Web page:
Just as in restaurants, patient menus are also experiencing significant change. Hospitals are shifting to a light continental breakfast with coffee or tea, while lunches are also lighter with wraps, salads and cold options increasingly available. Hospital food is also becoming more culturally diverse, including incorporating various ethnic and Indigenous menus and ingredients.

Meal preparation that supports being able to eat food with minimal assistance is also a major trend. “In recent years, we’ve seen a trend to more patient-friendly, finger and hand-held foods as the more patients can eat independently, the better it is for their mental and physical health,” explains Bishop.

Local Foods, Sustainable Practices

“There’s also a major trend towards sustainability and bringing more local food to patient dining. With fixed budgets, hospitals are serving less but better-quality meats and more plant proteins,” explains Jen Reynolds, co-executive director, Nourish Leadership, a non-profit network of leaders who work collaboratively to build better health for both people and the planet.

Amy Ford of St Joseph’s Health Care in London, Ont. and Nourish Anchor Collaborator adds, “Sustainability has now been added as one of our foodservice pillars in our menu-development process. In recent years, we’ve moved from 20 to 40 per cent of food production onsite and continue to focus on this.”

As part of its partnership with Nourish, St. Joseph is making plans to break ground on a 12,000-sq.-ft. greenhouse in the near future. which will hopefully grow up to 50 per cent of the produce they purchase for the 1,000 patients and residents they feed daily. “Our goal in the first year is to focus on one crop — tomatoes — then add in heirloom carrots, fresh herbs and onions,” explains Ford.

Nourish has also developed a Sustainability Menu Guide for healthcare providers, which is built on six values, including health, social and environmental priorities.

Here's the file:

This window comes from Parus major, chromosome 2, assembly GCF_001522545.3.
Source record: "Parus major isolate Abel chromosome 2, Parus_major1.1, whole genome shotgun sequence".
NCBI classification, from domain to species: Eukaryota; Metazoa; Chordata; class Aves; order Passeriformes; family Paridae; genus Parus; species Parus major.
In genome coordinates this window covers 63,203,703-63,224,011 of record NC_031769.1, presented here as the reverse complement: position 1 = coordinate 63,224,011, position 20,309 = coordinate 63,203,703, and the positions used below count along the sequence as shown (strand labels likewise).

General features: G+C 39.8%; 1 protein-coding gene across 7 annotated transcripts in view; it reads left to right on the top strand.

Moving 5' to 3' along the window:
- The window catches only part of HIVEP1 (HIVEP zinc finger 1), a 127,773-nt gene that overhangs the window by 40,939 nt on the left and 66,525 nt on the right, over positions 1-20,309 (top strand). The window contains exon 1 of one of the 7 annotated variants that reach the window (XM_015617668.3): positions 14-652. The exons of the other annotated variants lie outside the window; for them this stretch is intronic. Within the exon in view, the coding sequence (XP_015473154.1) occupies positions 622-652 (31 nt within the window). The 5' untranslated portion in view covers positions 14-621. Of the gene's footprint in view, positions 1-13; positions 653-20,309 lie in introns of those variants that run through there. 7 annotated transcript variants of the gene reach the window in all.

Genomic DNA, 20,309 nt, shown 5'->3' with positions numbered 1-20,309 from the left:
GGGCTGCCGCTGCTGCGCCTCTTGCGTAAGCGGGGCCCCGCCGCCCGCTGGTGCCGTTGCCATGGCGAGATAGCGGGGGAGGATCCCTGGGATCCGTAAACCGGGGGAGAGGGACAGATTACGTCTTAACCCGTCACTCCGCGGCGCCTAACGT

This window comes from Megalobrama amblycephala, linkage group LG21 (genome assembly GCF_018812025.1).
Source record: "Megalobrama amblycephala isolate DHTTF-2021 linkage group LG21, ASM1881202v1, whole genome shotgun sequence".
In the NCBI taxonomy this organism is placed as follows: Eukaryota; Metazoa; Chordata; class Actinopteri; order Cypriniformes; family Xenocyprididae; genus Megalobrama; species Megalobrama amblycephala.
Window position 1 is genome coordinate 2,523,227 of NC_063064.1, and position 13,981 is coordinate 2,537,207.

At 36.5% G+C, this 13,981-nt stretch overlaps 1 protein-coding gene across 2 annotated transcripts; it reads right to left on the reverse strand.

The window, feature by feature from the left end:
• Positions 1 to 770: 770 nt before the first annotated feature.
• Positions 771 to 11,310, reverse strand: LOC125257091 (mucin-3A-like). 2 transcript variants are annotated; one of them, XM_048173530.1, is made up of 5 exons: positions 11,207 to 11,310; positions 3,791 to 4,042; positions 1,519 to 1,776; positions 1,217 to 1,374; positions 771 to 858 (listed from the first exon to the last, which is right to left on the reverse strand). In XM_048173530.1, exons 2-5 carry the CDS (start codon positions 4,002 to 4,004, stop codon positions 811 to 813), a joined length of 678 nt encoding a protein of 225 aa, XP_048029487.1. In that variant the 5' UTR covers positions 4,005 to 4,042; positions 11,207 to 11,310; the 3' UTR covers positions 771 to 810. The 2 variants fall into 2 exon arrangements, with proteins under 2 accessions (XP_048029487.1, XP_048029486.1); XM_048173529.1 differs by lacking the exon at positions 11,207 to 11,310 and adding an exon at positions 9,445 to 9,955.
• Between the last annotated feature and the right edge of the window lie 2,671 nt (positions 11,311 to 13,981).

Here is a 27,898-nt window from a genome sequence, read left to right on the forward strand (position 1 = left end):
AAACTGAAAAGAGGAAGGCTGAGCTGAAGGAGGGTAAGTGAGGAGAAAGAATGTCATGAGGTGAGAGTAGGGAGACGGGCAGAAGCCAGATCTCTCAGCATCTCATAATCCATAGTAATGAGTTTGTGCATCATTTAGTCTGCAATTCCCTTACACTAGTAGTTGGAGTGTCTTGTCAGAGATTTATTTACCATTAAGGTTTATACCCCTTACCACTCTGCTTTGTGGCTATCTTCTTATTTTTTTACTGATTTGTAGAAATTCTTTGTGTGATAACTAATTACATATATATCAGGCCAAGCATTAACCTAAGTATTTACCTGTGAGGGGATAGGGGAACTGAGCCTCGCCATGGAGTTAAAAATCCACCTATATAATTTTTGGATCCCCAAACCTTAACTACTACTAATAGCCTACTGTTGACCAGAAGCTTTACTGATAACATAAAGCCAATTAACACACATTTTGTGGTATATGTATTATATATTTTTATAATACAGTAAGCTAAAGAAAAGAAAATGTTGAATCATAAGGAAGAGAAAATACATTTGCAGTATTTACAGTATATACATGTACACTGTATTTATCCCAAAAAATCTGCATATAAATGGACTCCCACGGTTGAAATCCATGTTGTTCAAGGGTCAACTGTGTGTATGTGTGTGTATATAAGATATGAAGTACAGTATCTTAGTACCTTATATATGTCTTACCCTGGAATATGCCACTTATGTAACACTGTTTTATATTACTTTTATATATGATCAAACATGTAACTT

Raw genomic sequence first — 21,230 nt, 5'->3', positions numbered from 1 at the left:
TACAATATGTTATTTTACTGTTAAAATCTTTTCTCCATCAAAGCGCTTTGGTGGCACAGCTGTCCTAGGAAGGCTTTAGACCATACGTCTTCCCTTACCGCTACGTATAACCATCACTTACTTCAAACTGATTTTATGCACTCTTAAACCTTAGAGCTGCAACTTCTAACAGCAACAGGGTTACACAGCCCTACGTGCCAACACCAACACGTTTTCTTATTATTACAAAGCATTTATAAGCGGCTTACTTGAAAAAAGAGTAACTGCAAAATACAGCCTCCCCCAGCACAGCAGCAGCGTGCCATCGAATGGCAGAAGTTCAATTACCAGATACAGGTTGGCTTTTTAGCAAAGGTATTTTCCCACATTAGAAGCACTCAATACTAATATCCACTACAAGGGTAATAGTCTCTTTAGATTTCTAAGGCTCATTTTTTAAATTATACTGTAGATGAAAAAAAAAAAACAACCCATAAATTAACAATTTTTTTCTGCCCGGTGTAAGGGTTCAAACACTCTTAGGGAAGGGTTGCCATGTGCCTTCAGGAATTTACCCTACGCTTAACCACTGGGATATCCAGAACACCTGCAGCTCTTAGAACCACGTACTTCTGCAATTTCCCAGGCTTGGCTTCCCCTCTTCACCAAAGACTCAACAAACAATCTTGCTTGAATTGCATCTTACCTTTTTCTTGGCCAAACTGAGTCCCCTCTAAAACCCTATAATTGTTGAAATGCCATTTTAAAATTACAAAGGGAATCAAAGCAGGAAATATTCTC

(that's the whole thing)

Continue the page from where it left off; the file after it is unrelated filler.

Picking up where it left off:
Hospitals are also looking for ways to reduce packaging waste. “We have moved from single use plastic domes, bowls and cutlery, reducing our single-use plastic by 1.2 million units a year, often replacing them with re-usable cups,” says Helen Van de Mark, director, Patient Support Services at St. Joseph’s Healthcare in Hamilton, Ont. “Using less packages reduces barriers to eating and saves money, which we re-invested in higher protein foods and a snack program.”

Where to next?

When asked what’s ahead, directors of Nutrition Services agree — innovation will be driven by their patients’ evolving needs. “Ask yourself what it would be like to not be able to open a juice container or wait hours for a meal because of the time of day you were admitted. Patient stories like that drive innovation,” says Van der Mark.

As in other industries, technology will become increasingly critical in nutrition services. “While we are seeing some robotics in delivery of tray carts to wards, individual trays still need to be carried to patients,” explains Gauntly.

Dramatically increasing food prices and supplier shortages have also plagued patient-foodservice operations, forcing them to be even more nimble. “As we continue to see rising inflation and labour shortages, we anticipate there might be a move to increase outsourcing,” adds Giffen.

There is no doubt that technology will continue to play a role. Facial recognition software is almost ready to use, whereby patient’s food preferences, diet restrictions et cetera are automatically identified.

“How healthcare operators will create menus and produce and serve food will also continue to adapt,” explains Feltmate. “Menu ingredients, portion and plate size and even how food is plated will become much more integrated. Menus will be designed for cost and efficiency around each of these issues in addition to taste and nutritional value.”

By Morag McKenzie